A New Perspective On Poverty

I suppose that first of all I should clarify the title of this post.  By “A NEW perspective…” I mean “new to me.”  For, I am quite positive that many wiser men and women have had these thoughts long before me.   

Let me introduce myself before introducing my new perspective on poverty.  I am Seth Johnson:  the quintessential middle class, white, male, American.  For the vast bulk of my life I’ve neither considered myself rich nor poor. 

There have been exceptions.  When I was a child I recall fellow parishioners bringing canned goods to the door because they were afraid we – their church neighbors down the pew - couldn’t afford to eat.  Times were so hard when I was seven years old I’m not sure how we did afford to eat, apart from God’s grace poured out through others.  Then there was the day in 1989 when Dad sat us down and told us that we couldn’t buy gifts for Christmas.  But, alas, a local church came to the rescue.  Thereby I was saved:  I cannot remember a single Christmas in which I didn’t get a gift.  And, then there were the years when I was a “poor college student” or a “poor seminarian.”  These were the years when I ate the free Zesta crackers and peanut butter pockets in the cafeteria, because I was too “frugal” to buy a meal plan.  Ramen and pasta were my diet.  But, after all, “What can beat al dente angel hair?: – no matter how much you might be able to afford.

In reality, for the most part I’ve always enjoyed a thoroughgoing middle class lifestyle.  I’ve driven Mazdas and Toyota’s (except for the one year when I drove a hand-me-down Infiniti).  I’ve neither associated with the wealthy nor those who can barely afford to eat for a day.  And, even the rare exceptions in my life have only served to prove the rule.  Yes –I’ve always fraternized with those who certainly had enough to “make it.”

Until now…

Now, I continue – by God’s generosity (imparted through the faithful donors of IAMercy) – to enjoy a “middle class” lifestyle.  I have my own room (although I share an apartment with six other people); I live next to the mall (although I walk there, instead of driving– but this is because I’m afraid to drive in Nairobi, and not because I can’t afford a jalopy); I eat meat multiple times a week (every day, in fact, with the exception of Vegetarian Chili Mondays and Moroccan Chickpea Soup Tuesdays (parenthetical note within a parenthetical note:  Yes, I’m a creature of habit)).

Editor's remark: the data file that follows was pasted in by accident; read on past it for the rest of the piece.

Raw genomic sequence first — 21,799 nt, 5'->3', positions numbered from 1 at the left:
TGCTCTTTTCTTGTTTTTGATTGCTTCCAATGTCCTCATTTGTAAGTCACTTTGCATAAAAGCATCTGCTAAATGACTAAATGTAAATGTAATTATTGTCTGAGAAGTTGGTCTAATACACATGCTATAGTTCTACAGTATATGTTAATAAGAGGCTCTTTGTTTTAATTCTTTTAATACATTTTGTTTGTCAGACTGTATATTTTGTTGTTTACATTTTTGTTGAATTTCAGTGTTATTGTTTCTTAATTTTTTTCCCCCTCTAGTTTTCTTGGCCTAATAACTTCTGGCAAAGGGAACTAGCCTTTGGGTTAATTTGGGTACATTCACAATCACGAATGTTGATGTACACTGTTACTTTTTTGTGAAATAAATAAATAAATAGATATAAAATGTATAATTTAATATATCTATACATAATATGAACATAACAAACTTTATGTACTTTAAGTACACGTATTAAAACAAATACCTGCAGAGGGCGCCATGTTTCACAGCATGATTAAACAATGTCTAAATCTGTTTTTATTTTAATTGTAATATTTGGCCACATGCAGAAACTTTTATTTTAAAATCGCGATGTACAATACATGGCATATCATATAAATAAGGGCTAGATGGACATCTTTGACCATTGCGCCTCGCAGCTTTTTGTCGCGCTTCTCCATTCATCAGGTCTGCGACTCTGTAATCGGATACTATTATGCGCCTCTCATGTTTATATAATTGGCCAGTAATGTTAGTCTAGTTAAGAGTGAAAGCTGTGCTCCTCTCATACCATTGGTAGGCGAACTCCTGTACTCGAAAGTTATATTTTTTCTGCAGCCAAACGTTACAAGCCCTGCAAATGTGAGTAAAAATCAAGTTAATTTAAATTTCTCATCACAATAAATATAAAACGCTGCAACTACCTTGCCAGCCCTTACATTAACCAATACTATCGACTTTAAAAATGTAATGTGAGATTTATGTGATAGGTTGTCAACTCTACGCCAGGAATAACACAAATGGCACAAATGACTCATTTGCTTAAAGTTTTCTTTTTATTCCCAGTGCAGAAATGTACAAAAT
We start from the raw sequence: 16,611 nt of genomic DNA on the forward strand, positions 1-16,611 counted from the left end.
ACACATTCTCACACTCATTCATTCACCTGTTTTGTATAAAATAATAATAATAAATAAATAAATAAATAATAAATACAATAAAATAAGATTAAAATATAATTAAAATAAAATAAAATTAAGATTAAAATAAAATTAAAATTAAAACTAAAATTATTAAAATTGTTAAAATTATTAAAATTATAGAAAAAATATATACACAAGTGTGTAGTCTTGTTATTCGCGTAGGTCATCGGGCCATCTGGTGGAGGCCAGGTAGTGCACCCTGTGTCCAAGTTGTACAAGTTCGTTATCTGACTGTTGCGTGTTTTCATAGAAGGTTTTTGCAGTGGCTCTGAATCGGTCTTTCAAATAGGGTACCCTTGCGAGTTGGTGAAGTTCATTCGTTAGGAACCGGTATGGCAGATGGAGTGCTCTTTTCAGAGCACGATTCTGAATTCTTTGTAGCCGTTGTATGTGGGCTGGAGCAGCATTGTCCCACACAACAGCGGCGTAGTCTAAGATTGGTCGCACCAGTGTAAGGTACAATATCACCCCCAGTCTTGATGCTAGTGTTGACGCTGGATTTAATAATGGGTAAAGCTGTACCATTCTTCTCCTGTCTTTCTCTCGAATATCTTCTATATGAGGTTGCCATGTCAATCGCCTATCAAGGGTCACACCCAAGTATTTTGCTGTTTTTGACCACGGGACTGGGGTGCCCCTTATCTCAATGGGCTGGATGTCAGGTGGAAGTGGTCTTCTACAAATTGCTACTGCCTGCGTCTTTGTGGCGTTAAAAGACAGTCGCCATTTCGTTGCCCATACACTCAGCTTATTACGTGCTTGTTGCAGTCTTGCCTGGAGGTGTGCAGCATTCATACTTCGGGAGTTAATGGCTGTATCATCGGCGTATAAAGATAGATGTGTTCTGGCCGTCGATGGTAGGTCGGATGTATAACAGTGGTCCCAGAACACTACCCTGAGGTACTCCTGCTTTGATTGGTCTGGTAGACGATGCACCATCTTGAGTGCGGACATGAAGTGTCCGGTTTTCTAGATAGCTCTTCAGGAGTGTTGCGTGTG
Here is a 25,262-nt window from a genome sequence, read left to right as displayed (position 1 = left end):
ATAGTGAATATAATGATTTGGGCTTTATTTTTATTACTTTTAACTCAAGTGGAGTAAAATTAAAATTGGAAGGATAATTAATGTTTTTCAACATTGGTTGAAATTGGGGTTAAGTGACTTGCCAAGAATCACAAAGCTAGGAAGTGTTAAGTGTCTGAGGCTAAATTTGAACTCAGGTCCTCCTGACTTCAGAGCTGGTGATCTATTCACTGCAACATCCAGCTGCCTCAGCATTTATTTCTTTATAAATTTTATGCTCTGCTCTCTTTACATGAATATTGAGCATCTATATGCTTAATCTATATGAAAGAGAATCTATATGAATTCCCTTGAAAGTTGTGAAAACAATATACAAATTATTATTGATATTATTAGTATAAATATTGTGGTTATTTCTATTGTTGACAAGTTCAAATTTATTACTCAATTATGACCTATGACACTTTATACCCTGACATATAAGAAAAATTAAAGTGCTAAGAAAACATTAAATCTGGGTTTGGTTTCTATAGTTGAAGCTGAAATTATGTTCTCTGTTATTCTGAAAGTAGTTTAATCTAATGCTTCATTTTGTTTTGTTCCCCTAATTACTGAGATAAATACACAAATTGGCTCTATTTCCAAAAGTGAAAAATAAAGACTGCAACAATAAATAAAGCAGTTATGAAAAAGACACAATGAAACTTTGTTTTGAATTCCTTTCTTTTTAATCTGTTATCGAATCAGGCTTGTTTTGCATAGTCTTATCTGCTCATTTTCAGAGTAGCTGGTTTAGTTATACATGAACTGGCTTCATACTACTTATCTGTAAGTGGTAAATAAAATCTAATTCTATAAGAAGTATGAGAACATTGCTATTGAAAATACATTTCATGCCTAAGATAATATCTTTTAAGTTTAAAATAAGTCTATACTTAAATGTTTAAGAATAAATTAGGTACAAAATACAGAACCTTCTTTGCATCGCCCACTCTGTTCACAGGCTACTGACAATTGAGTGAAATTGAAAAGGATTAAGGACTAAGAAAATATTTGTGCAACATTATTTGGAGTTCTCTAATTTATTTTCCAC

But, I am becoming exceedingly aware of how different (and how rich) this lifestyle is compared to what the boys I now call “sons” have previously enjoyed. 

You all know that I live with former street boys. 

But, did you know:

A street boy – if he will diligently collect recyclables – can earn between 55 cents and 110 cents / day?

And did you know that this money must all go toward food?

Caveat:  Thank God that it doesn’t have to go toward water.  Potable water, in Nairobi, can still be found for free.  That said –multiple street boys have asked me (on varying occasions) “Help me with water.”  As I walk around the mall area with water that has clearly been filtered and bottled many boys have asked for this favor.

Another caveat:  What in the world happened to all the street boys who used to hang out near the mall?   I used to encounter at least two or three on my daily walk.  Recently I see none!  I’m afraid they’ve been rounded up and thrown in jail.  This actually happened to my son, Julius, once.  He was tossed in jail for being a street kid – where they made him sing “songs of praise” to God at midnight.  They didn’t feed him either.  He remembers this as one of the singularly most difficult situations he has ever been through.  Imagine: Three days in jail, without food.  People defecate on the floor.  You have to bear the stench and the hunger.  And then, in the middle of the night, your jailers command you to sing praise songs.  The Psalms really are timeless:  “On the willows there, we hung up our lyres, for our captors there required of us songs, and our tormentors mirth.”

There is no extra money to be made – by a street boy – to be spent on things like shelter, clothing, toiletries, etc.  No – you must spend everything that you make through collecting cans and recycling them on the second most basic necessity of life:  Food.

So – around the dinner table recently I’ve intentionally begun discussing money.  I’ve asked questions like, “How much money do you think you need to live?”  “How much money do you need to make to ‘be doing alright.’  And, “How much money do you need to make to be considered ‘doing well for yourself.’

Here are some of the answers I’ve gotten:

Most of the boys consider our Caretaker (the guy who makes sure that our apartment complex is clean, etc.) – Johnson – “lucky” to be in his position.  They say, “It takes a connection to get a job like that.  There are a lot of people who would like to be a Caretaker – and they just don’t know the right people.”